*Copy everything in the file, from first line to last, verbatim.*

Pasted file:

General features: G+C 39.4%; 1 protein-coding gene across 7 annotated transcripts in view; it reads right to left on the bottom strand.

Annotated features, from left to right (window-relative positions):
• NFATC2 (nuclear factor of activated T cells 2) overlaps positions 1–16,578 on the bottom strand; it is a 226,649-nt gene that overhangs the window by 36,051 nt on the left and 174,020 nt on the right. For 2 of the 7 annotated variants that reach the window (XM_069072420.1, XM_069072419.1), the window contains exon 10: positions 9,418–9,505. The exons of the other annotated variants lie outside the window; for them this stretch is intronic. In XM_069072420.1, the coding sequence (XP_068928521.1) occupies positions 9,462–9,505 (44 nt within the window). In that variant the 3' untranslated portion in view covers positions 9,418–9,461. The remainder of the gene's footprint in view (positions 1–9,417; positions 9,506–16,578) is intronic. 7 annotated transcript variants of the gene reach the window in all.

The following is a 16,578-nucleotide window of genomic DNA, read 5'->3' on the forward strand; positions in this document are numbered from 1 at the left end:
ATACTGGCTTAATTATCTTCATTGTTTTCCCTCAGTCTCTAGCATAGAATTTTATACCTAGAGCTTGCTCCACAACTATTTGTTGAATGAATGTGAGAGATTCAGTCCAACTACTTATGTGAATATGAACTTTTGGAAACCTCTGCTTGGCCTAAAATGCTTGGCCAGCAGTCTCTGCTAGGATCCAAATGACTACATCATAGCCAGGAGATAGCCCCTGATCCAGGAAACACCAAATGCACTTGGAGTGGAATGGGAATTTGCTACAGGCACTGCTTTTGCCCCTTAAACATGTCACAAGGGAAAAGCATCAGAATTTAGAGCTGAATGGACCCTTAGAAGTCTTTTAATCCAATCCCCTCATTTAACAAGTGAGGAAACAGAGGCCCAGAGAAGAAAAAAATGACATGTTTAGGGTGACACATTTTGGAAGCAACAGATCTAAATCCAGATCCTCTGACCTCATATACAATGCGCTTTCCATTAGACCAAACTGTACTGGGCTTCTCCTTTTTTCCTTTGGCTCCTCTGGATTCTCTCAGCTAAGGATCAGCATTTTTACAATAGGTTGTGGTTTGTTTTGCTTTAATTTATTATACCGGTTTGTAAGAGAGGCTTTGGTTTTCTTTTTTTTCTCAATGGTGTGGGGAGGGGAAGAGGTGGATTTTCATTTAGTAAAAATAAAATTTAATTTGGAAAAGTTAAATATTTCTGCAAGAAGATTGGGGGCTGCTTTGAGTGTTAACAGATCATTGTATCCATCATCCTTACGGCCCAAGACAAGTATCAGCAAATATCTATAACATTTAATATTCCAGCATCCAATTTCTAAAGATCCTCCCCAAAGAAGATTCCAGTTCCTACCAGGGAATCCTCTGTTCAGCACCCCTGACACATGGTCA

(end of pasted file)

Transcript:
General features: G+C 39.4%; 1 protein-coding gene across 7 annotated transcripts in view; it reads right to left on the bottom strand.

Annotated features, from left to right (window-relative positions):
• NFATC2 (nuclear factor of activated T cells 2) overlaps positions 1–16,578 on the bottom strand; it is a 226,649-nt gene that overhangs the window by 36,051 nt on the left and 174,020 nt on the right. For 2 of the 7 annotated variants that reach the window (XM_069072420.1, XM_069072419.1), the window contains exon 10: positions 9,418–9,505. The exons of the other annotated variants lie outside the window; for them this stretch is intronic. In XM_069072420.1, the coding sequence (XP_068928521.1) occupies positions 9,462–9,505 (44 nt within the window). In that variant the 3' untranslated portion in view covers positions 9,418–9,461. The remainder of the gene's footprint in view (positions 1–9,417; positions 9,506–16,578) is intronic. 7 annotated transcript variants of the gene reach the window in all.

The following is a 16,578-nucleotide window of genomic DNA, read 5'->3' on the forward strand; positions in this document are numbered from 1 at the left end:
ATACTGGCTTAATTATCTTCATTGTTTTCCCTCAGTCTCTAGCATAGAATTTTATACCTAGAGCTTGCTCCACAACTATTTGTTGAATGAATGTGAGAGATTCAGTCCAACTACTTATGTGAATATGAACTTTTGGAAACCTCTGCTTGGCCTAAAATGCTTGGCCAGCAGTCTCTGCTAGGATCCAAATGACTACATCATAGCCAGGAGATAGCCCCTGATCCAGGAAACACCAAATGCACTTGGAGTGGAATGGGAATTTGCTACAGGCACTGCTTTTGCCCCTTAAACATGTCACAAGGGAAAAGCATCAGAATTTAGAGCTGAATGGACCCTTAGAAGTCTTTTAATCCAATCCCCTCATTTAACAAGTGAGGAAACAGAGGCCCAGAGAAGAAAAAAATGACATGTTTAGGGTGACACATTTTGGAAGCAACAGATCTAAATCCAGATCCTCTGACCTCATATACAATGCGCTTTCCATTAGACCAAACTGTACTGGGCTTCTCCTTTTTTCCTTTGGCTCCTCTGGATTCTCTCAGCTAAGGATCAGCATTTTTACAATAGGTTGTGGTTTGTTTTGCTTTAATTTATTATACCGGTTTGTAAGAGAGGCTTTGGTTTTCTTTTTTTTCTCAATGGTGTGGGGAGGGGAAGAGGTGGATTTTCATTTAGTAAAAATAAAATTTAATTTGGAAAAGTTAAATATTTCTGCAAGAAGATTGGGGGCTGCTTTGAGTGTTAACAGATCATTGTATCCATCATCCTTACGGCCCAAGACAAGTATCAGCAAATATCTATAACATTTAATATTCCAGCATCCAATTTCTAAAGATCCTCCCCAAAGAAGATTCCAGTTCCTACCAGGGAATCCTCTGTTCAGCACCCCTGACACATGGTCA